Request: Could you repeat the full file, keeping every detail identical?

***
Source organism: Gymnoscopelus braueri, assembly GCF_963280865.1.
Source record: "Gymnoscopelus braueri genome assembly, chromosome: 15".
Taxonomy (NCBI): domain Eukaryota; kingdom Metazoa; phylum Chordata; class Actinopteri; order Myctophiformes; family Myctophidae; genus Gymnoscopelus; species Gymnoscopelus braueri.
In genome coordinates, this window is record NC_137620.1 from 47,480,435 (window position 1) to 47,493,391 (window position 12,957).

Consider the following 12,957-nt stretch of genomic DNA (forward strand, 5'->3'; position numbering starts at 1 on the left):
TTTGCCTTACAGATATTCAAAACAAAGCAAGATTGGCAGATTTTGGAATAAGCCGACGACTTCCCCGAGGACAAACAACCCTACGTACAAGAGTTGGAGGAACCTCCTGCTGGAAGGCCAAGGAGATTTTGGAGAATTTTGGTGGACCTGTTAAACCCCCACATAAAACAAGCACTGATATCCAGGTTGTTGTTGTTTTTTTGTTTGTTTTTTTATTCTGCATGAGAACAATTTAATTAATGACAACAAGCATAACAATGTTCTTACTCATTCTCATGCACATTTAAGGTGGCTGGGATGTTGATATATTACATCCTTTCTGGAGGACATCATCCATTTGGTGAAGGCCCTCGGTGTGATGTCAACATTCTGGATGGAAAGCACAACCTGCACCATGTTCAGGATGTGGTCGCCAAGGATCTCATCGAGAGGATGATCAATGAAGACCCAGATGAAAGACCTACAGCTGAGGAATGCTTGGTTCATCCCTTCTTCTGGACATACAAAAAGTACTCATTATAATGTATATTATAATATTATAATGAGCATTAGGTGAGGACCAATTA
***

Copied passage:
Source organism: Gymnoscopelus braueri, assembly GCF_963280865.1.
Source record: "Gymnoscopelus braueri genome assembly, chromosome: 15".
Taxonomy (NCBI): domain Eukaryota; kingdom Metazoa; phylum Chordata; class Actinopteri; order Myctophiformes; family Myctophidae; genus Gymnoscopelus; species Gymnoscopelus braueri.
In genome coordinates, this window is record NC_137620.1 from 47,480,435 (window position 1) to 47,493,391 (window position 12,957).

Consider the following 12,957-nt stretch of genomic DNA (forward strand, 5'->3'; position numbering starts at 1 on the left):
TTTGCCTTACAGATATTCAAAACAAAGCAAGATTGGCAGATTTTGGAATAAGCCGACGACTTCCCCGAGGACAAACAACCCTACGTACAAGAGTTGGAGGAACCTCCTGCTGGAAGGCCAAGGAGATTTTGGAGAATTTTGGTGGACCTGTTAAACCCCCACATAAAACAAGCACTGATATCCAGGTTGTTGTTGTTTTTTTGTTTGTTTTTTTATTCTGCATGAGAACAATTTAATTAATGACAACAAGCATAACAATGTTCTTACTCATTCTCATGCACATTTAAGGTGGCTGGGATGTTGATATATTACATCCTTTCTGGAGGACATCATCCATTTGGTGAAGGCCCTCGGTGTGATGTCAACATTCTGGATGGAAAGCACAACCTGCACCATGTTCAGGATGTGGTCGCCAAGGATCTCATCGAGAGGATGATCAATGAAGACCCAGATGAAAGACCTACAGCTGAGGAATGCTTGGTTCATCCCTTCTTCTGGACATACAAAAAGTACTCATTATAATGTATATTATAATATTATAATGAGCATTAGGTGAGGACCAATTA